A responsible welder’s top priority should always be safety, not only their own but of those around them as well. Always remember that welding technology and its associated equipment pose a wide range of risks, some visible and some invisible. Like all industries, welding professionals need to educate themselves about proper and safe work procedures.
A successful welder utilises the best welding equipment and personal protective gear to ensure safe and proper welding. While each safety gear contributes to the welder’s well-being, the first among equals is the welding helmet.
Welding helmets are the welder’s first line of defense for his face, eyes and neck. While welding, the welder is exposed to a range of dangers like extreme heat, UV and infrared light, sparks and flash burns. These dangers can lead to permanent and debilitating injuries to the welder. For instance, long-term exposure to UV rays can damage the cornea and the retinas and lead to photokeratitis, also known as arc eye, and even permanent blindness.
It is extremely important that welders, whether a hobbyist or a professional, wear welding helmets while on the job. There are many kinds of welding helmets available in the market, and a person looking for one is bound to come across countless brands and models. Shopping for the right welding helmet can be confusing, especially for someone who is not familiar with its particulars.
Here are some basic pointers which can help prospective buyers choose the right welding helmet for them.
TYPES OF WELDING HELMETS
There are two basic types of welding helmets: Passive welding helmets and auto-darkening welding helmets. Both types will help protect the welder from harmful UV ray exposure. The main difference between the two is the way the lenses work.
Passive Welding Helmets
Passive welding helmets are your standard, traditional welding helmets. These are the helmets the earliest welders used, and are still incredibly popular today. The welder has to lift the passive helmet up when positioning the torch, gun or electrode. Once positioning is complete and the welder is ready to begin, the helmet is quickly snapped into place.
Passive helmets are the most basic welding helmets. The helmet lends uses dark-tinted glass that wards off UV and infrared rays. Basic does not automatically mean bare bones, and they are inexpensive and sturdy since they are typically made from moulded plastics.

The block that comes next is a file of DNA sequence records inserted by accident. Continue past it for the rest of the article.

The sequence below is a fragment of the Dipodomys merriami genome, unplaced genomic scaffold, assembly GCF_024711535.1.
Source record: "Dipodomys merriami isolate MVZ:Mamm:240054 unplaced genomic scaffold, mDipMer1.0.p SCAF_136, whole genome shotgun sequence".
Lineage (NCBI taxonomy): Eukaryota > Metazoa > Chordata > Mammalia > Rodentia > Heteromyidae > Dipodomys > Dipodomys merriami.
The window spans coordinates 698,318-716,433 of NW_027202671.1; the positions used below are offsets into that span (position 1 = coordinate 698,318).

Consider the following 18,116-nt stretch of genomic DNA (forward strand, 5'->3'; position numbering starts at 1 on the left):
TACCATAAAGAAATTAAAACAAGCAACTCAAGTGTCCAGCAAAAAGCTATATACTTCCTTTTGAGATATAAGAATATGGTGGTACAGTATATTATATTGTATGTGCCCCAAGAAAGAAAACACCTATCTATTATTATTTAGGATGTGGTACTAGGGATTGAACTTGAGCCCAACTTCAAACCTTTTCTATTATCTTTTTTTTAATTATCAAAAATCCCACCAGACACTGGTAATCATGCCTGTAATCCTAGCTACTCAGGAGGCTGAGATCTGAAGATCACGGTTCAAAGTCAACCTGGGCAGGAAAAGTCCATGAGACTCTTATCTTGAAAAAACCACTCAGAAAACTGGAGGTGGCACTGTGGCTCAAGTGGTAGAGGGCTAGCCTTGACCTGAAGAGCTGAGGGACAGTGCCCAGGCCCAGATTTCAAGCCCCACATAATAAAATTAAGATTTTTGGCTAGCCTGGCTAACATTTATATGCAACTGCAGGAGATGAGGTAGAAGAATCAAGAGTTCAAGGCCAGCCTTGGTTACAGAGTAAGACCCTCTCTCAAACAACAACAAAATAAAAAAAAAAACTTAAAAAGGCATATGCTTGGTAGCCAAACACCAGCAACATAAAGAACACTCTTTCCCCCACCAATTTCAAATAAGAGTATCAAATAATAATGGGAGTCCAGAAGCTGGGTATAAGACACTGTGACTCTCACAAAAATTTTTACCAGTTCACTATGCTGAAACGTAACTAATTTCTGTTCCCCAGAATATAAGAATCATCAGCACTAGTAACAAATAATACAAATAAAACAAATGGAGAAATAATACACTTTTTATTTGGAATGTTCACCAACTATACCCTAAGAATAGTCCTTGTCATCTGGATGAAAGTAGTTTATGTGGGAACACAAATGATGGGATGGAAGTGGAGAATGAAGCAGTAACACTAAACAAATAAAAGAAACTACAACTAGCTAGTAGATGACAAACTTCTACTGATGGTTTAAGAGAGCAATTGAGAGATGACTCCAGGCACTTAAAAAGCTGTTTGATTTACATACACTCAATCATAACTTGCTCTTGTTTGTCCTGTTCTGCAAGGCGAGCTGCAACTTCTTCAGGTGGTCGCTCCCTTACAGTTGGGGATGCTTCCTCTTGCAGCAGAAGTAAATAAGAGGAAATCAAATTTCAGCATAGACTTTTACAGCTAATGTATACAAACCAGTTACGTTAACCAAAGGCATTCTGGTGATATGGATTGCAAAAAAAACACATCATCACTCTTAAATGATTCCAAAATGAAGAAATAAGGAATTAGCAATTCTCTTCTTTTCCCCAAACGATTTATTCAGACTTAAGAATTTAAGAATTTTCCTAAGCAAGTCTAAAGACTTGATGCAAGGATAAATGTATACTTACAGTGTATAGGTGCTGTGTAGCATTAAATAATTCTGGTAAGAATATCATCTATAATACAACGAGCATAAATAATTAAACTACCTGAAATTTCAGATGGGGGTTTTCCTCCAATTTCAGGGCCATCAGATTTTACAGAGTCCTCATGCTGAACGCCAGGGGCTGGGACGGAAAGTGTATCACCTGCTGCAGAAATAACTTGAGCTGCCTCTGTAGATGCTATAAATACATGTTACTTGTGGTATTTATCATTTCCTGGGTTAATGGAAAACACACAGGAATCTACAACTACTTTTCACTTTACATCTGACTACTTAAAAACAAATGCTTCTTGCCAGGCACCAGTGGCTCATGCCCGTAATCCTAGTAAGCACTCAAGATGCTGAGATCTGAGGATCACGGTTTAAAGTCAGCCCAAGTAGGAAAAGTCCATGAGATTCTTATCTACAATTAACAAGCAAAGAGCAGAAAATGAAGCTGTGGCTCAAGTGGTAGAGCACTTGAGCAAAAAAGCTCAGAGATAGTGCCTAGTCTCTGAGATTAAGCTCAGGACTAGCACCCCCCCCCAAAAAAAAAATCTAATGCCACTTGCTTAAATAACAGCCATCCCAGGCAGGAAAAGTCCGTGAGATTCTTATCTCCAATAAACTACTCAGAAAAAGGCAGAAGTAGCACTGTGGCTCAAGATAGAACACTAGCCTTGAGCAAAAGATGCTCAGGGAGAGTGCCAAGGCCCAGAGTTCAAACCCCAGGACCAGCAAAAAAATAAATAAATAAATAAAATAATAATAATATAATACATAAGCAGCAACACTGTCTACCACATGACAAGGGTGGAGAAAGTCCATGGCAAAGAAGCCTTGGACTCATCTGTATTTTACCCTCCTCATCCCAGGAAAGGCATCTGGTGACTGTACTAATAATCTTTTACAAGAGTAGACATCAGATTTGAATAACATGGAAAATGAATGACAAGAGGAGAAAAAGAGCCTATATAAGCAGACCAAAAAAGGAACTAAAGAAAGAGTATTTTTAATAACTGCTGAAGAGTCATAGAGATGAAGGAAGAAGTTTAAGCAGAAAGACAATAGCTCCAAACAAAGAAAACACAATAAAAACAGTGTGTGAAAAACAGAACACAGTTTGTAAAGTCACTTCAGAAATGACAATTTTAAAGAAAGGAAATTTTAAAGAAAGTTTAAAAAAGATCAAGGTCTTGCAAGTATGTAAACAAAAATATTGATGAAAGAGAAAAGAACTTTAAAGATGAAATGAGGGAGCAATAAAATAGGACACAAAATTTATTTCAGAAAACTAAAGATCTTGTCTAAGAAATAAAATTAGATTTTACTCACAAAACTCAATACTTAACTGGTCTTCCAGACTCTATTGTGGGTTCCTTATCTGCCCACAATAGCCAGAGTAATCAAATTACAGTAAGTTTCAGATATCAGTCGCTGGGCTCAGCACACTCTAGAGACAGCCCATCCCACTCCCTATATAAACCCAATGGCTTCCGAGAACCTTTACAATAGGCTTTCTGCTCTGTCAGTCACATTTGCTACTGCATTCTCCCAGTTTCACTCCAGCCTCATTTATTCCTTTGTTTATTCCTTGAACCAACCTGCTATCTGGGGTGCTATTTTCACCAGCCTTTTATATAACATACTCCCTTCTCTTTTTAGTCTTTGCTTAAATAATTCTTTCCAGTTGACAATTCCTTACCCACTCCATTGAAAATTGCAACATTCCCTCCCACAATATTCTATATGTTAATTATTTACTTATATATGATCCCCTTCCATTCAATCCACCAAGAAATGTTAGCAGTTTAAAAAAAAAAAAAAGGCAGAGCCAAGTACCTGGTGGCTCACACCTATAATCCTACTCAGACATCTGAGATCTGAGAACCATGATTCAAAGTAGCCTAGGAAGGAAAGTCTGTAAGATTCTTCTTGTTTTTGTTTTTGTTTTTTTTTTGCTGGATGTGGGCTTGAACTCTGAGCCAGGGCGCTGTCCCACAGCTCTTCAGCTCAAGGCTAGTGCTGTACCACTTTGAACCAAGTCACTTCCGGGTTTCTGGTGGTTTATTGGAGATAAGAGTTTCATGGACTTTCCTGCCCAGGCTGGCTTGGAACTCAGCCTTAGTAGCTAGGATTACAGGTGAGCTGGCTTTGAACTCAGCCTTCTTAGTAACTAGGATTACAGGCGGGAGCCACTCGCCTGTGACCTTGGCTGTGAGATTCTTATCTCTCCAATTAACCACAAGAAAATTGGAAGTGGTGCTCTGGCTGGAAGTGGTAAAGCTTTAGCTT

However, novice welders may find it difficult to position the gun or electrode while the welding helmet is in place. The repeated flipping of the helmet while welding can also cause neck fatigue and even stress injuries. Short welds like track welding are also more difficult to perform due to the manual nature of the welding helmet. Finally, the welder might strike the arc before the helmet has been flipped into position, leading to accidental exposure.
Auto-darkening Welding Helmets
Auto-darkening welding helmets are the cooler, techier cousins of passive welding helmets. When the sensors on the helmet detect an arc start, the helmet lens almost instantaneously darkens a higher shade, depending on the type of welding performed or the heat detected by the sensors. The helmet then reverts to a lighter shade after a period of time has elapsed with no arc start detected.
Since auto-darkening helmets are automated, the need to repetitively lift the visor is eliminated. Welders can see through the viewing lens and perform adjustments without taking the helmet off. Auto-darkening helmets are also more comfortable, and welders can focus on their work without any fatigue, discomfort or injury risk. Short welding can be performed easily without any encumbrances.
The advantages offered by auto-darkening helmets are reflected in its high price tag. The technology that makes auto-darkening lenses possible and the unique materials used make manufacturing these helmets more expensive. The helmets also need to be handled carefully, since they are outfitted with complex electronics. The sensors and lenses also have to be replaced. Apart from the high initial cost, the welder also has to regularly purchase new batteries when the old ones run out.